Psalms 120 through 134 comprising "Songs of Decrees" are special set of psalms, which were sung while the Jews were ascending Mt Zion to celebrate Jewish Feasts.
Some psalms describe extreme human distress.  There are a number of psalms that indicate the different forms this distress took.  David was one who was frequently distressed. 
Psalm 4 describes his distress, when s persecuted by his enemies and he subsequently sought GOD's assistance. He was distressed over his own sinfulness (Psalms 13 and 32), and he was distressed that there was so much wickedness around him (Psalm 55). The most important feature of these psalms is David's recognition of the need to rely on God for help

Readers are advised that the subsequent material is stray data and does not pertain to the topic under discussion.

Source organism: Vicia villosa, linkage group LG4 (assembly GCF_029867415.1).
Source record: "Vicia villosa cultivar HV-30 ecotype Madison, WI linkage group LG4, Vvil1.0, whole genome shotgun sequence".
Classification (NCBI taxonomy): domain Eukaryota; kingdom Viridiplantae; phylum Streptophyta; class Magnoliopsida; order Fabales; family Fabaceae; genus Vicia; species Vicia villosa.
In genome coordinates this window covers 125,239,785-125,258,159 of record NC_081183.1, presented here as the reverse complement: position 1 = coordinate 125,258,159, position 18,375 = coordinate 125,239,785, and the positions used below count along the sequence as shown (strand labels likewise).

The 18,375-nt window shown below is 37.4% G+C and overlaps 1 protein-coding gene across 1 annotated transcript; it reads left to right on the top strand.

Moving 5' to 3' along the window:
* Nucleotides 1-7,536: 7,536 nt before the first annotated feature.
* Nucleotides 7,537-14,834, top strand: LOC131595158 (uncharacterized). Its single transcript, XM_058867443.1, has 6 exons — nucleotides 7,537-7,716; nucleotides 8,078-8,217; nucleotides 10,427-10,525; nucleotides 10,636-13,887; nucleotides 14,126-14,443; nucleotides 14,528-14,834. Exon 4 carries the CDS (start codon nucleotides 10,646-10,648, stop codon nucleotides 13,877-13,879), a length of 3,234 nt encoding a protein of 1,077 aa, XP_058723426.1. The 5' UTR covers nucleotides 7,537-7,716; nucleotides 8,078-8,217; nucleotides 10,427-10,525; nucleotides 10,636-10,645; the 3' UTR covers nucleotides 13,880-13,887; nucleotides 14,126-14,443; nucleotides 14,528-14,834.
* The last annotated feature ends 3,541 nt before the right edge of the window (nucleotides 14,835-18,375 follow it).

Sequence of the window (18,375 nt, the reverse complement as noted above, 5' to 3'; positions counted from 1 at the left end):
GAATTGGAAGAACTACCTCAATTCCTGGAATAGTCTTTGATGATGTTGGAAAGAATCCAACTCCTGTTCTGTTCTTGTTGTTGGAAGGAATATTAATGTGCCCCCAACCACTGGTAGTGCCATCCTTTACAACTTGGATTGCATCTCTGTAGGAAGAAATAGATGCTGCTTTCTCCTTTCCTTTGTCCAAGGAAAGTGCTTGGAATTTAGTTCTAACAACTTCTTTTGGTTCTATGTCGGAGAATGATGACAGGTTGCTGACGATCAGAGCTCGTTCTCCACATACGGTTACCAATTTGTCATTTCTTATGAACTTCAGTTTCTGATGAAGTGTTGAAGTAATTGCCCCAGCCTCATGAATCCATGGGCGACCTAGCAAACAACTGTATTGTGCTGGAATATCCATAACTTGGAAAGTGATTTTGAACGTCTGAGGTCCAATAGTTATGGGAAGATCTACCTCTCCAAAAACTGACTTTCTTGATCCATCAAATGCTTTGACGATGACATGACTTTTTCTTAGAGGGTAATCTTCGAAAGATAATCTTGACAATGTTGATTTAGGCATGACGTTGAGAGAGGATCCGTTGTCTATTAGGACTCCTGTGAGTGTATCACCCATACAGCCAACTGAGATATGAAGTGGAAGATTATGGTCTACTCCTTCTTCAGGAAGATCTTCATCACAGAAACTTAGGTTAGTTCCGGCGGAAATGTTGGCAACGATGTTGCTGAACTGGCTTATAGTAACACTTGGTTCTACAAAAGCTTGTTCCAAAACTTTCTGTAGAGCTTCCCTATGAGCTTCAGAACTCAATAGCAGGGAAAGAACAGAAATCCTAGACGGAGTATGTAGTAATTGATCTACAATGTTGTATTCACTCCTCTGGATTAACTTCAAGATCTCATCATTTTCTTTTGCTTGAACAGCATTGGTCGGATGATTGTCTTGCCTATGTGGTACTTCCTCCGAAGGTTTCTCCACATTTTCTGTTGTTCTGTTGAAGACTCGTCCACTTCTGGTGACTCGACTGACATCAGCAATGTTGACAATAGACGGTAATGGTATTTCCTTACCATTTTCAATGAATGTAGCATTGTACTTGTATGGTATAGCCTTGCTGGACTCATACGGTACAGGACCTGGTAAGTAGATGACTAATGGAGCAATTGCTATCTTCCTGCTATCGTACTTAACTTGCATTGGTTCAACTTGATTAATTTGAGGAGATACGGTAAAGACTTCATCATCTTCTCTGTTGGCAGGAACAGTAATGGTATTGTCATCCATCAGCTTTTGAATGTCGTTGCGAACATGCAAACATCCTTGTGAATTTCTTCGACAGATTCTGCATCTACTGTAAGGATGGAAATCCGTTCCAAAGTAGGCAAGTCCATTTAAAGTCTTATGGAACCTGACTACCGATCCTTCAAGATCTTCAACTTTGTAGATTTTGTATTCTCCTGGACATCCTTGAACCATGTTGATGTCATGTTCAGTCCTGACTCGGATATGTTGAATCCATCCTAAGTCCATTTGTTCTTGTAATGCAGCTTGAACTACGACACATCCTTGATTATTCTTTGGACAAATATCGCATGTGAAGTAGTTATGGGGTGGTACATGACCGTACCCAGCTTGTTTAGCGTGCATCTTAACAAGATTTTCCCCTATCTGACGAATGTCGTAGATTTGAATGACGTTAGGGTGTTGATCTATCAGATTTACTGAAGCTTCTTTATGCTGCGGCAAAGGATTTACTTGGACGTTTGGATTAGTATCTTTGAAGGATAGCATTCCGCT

The Bible contains many examples of God's judgments on the wicked. At the same time, it contains many examples of the hope that the righteous have providing they place their trust and confidence in God. Some of the Psalms that suggest this hope are: Psalm 42, Psalm 80, Psalm 84 and the very beautiful but meaningful poem, Psalm 137. Of course, the most well known psalm of hope is Psalm 23.

Blessed is the man that walketh not in the counsel of the ungodly, nor standeth in the way of sinners, nor sitteth in the seat of the scornful.  But his delight is in the law of the LORD; and in his law doth he meditate day and night. Psalm 1:1-2

Psalms Outline
A. The Advice of God to Man-Psalm 1 thru 41
B. The Advice of god to Israel-Psalm 42 thru 72
C. The Sanctuary and the Law Psalm 73 thru 89
D. Israel and the NAtions of the Earth-Psalm 90 thru 106
E. God andHis Word Psalm 107 thru 150

Proverbs Overview